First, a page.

When is someone subject to mandatory detention? The US Supreme Court on Wednesday heard arguments in a case which challenges the detention provisions of the Immigration and Nationality Act (INA)
In the first case, Nielson v. Preap, the court is asked to determine:
*Whether a criminal alien becomes exempt from mandatory detention under [INA] if, after the alien is released from criminal custody, the Department of Homeland Security [DHS] does not take him into immigration custody immediately.*
Subsection (c)(1) of the Act states: *The Attorney General shall take into custody any alien who * * is deportable or inadmissible for reasons related to offenses pending removal proceedings. The government argues that the provision mandates immediate arrest of such persons, but that *immediate* means DHS shall take into custody as soon as they are able to.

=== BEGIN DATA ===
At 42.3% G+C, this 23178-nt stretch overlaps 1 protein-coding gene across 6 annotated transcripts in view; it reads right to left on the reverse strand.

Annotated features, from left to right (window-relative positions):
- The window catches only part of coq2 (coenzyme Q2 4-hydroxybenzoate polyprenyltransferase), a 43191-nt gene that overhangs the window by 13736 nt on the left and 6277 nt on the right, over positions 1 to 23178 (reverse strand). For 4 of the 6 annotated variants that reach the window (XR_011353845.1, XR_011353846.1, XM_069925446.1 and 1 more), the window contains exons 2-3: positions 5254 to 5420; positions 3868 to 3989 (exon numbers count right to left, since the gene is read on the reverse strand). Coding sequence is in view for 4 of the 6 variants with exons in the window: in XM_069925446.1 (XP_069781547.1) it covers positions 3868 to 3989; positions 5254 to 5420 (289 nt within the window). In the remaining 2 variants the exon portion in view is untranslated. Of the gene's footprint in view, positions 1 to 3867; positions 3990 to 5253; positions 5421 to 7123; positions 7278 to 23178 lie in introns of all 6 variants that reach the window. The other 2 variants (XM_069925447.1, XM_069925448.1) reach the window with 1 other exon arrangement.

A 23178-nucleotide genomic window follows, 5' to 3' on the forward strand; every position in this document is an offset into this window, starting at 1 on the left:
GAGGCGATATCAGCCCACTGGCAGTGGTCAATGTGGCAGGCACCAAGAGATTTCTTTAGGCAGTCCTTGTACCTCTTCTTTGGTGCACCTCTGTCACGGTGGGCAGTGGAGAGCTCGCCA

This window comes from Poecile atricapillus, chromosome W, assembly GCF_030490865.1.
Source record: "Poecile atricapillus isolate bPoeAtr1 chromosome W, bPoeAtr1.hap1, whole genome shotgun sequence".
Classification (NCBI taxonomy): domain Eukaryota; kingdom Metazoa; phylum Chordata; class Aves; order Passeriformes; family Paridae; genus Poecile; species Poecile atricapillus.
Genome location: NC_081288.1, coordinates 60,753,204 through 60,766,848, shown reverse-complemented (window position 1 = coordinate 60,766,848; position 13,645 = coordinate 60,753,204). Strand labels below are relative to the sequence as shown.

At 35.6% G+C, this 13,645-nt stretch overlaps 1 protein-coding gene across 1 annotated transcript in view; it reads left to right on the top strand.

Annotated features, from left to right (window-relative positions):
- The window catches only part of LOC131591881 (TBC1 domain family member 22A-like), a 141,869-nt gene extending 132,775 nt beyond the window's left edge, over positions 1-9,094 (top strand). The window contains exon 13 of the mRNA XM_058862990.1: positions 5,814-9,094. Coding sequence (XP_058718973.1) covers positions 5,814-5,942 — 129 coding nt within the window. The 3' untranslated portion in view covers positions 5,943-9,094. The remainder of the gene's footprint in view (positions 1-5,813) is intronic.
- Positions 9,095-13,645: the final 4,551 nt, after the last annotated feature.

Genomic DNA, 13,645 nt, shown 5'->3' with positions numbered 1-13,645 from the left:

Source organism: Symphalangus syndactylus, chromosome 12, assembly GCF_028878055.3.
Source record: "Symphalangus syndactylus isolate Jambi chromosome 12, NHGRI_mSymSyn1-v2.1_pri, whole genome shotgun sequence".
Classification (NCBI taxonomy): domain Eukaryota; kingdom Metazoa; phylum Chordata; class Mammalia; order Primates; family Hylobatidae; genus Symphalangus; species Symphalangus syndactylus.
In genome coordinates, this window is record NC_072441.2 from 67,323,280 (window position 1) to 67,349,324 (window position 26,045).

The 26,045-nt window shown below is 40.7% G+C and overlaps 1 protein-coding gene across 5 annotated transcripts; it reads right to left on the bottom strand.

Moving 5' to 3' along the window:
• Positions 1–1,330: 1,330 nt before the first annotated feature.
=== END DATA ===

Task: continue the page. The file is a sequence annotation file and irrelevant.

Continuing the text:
The respondents are individuals *who have served criminal sentences but who [were] not in criminal custody at the time that the government initiate[d] removal proceedings against them.* In fact, they had been released from custody long before the removal proceedings began against them. Their argument is that individuals released from criminal custody who have a pending removal proceeding, shall be immediately taken into DHS custody. Those who are not immediately taken into DHS custody shall have a hearing when they eventually are taken into custody for removal proceedings.
Unfortunately, Immigration and Customs Enforcement as well as CBP
treat anyone with a criminal record no matter when they were convicted as subject to mandatory detention. This attitude is not supported by the law.
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